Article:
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I'm probably 1-1/2 to 2 years away from actual construction on my HT. I've done some "conceptual" drawings to get an idea of what I might like, but is it too early to start formal planning? I'm going to be contacting Dennis since there's no way I'm spending this much money and not getting it done right, but I'm not sure if I'm jumping the gun. Should I have a budget first? I'm hoping that after hiring and speaking with Dennis that I can then develop a budget and plan accordingly. Is this an appropriate course of action?


While I realize that things like projector and surround technology may change over the next couple of years, am I safe to assume that basic good HT design will still be applicable? My plan is to build as much flexibility and "upgradeability" into the HT, so that as situations change (upgrades, new technology, etc.) I can adapt as well. This will be an entirely new addition with virtually no restrictions on design.


Am I crazy to be planning this far in advance? Thoughts from those that have gone through the process are greatly appreciated.
 

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Its never to early to start getting ideas. Make a list of things you want to do as you run across them so you dont forget. A budget is important unless you're really luckily. It dictates everything. The more information you have when the time comes, the easier it will be.
 

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I started a year before actual construction. Worth every day of planning/thinking/reading and harvesting ideas!
 

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The only problem I can see with planning now, is you just might get the itch to actually start something before you're really ready.:D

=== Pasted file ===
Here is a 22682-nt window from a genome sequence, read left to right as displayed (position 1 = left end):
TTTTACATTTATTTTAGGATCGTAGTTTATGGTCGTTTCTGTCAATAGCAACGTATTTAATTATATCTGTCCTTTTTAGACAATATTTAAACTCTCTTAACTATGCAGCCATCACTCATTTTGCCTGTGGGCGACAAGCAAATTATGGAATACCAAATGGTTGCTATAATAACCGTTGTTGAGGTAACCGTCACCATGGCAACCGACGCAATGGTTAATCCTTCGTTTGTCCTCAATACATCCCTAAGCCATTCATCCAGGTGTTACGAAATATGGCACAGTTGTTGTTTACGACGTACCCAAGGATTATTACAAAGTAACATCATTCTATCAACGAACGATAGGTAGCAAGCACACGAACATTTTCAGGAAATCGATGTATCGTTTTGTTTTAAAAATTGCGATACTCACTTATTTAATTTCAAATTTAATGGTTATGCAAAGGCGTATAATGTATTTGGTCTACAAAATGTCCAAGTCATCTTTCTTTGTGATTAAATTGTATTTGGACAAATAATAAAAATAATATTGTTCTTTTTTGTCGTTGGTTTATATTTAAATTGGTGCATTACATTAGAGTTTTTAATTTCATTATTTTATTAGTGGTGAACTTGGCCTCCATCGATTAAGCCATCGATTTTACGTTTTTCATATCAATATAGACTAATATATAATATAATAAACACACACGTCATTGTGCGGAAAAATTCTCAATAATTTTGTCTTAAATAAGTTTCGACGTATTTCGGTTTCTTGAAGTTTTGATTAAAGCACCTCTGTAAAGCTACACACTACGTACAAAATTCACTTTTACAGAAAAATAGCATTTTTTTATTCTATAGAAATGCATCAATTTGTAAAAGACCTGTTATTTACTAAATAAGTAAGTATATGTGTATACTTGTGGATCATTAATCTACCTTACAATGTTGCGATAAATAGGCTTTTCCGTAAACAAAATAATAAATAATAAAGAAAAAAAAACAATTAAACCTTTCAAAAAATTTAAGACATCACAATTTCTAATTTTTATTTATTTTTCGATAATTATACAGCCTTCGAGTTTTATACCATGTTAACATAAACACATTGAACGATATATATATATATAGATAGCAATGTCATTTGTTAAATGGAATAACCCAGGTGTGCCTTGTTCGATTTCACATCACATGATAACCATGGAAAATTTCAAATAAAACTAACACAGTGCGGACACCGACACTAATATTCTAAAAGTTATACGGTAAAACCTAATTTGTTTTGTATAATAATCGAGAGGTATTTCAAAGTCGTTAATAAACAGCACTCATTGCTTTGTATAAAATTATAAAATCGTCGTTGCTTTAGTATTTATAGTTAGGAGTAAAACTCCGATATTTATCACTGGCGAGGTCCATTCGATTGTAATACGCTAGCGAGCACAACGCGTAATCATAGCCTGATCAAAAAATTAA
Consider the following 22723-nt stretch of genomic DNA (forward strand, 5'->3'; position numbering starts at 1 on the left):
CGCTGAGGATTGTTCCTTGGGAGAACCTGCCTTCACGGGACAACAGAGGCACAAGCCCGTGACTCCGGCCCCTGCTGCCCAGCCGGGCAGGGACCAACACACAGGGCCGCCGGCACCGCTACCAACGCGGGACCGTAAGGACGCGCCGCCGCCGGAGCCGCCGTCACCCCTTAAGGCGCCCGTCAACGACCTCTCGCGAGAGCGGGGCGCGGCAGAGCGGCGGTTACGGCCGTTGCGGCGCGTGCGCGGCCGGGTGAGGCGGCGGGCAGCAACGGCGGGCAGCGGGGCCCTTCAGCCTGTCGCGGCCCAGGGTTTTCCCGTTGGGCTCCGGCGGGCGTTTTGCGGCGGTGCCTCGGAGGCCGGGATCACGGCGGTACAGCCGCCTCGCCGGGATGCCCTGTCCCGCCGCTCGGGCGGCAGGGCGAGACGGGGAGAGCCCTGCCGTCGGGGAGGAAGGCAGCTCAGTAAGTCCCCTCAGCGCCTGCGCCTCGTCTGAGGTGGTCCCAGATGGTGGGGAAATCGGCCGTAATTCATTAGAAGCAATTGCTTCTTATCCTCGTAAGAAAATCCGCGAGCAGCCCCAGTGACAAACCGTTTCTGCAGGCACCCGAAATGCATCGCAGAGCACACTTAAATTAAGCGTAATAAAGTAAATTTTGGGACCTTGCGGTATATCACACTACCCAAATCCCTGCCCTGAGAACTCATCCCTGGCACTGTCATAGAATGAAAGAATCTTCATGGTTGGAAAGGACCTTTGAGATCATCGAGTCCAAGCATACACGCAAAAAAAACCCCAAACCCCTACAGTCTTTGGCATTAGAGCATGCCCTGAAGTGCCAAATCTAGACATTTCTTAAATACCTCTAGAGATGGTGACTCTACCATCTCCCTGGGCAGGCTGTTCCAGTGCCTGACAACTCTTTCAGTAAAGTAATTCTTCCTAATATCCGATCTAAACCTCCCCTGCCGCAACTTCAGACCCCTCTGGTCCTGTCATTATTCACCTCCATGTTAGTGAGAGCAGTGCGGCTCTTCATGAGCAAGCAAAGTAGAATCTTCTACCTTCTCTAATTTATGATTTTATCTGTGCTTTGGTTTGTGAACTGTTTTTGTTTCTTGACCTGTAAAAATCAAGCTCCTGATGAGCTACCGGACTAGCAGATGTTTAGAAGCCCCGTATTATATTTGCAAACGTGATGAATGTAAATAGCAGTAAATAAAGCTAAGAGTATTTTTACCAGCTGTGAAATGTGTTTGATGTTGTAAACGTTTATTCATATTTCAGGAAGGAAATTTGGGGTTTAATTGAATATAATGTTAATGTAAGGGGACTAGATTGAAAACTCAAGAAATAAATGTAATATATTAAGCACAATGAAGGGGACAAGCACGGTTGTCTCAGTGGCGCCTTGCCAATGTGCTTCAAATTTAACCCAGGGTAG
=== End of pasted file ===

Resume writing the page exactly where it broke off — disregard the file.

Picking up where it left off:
Originally, I planned to build the Theatre room and setup the sound system, but hold off on the Projector for a few of years and just get a 60" TV.


But, then we decided to build the front speakers into the cabinetry. So, we figured it would be best to get the screen size and type all arranged since it was going to be an electric drop-down built-in to the cabinetry.


Since the screen was going up inside the cabinetry, we decided the center channel would have to go below the screen. Now, the big screen TV has to be placed in front of all the cabinetry, sticking out into the room, and blocking the center channel.


Around this time, we also decided that we wanted the "Theatre" look by having genuine stadium seating. Let's see 2 rows of 5 seats at $600 each...


The point is, get a really good understanding of just how you want to use the room and design toward that. You've probbaly made the best single decision already, and that is to have Dennis help you. He'll ask you all of the important questions, and one big one will be, "What's your budget?"
 

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If your room is to be a build-out or part of other additions to your home, planning early is better and will save money.


I wish I would have had the theater design started when I started with the architect for the whole house renovations. My house is an 80 year old Federal style Colonial in dire need of updating including a new kitchen, master, and home theater as well as changing of exterior facade.


The house remodel was 1/2 done when I sprung the theater designer on the architect.


Needless to say at $100/hr plus other minions' fees, the architect went over every detail to facilitate the smooth integration of the theater with other parts of the home.


Dennis suggested a projection room in the rear - that needed to be designed and added to what was already drawn.


Dennis suggested the walls be studded a certain way that the architect agreed to...another change.


HVAC routes changed...need to re-bid with HVAC contractor.


Starscape...another re-bid


redesign of entry way....you got it!


Thus, if part of a larger remodel get the basics (room dimensions, number to be seated, screen size, etc.) all decided and start it after first rough plans with architect. It will pay dividends.


Jeff
 
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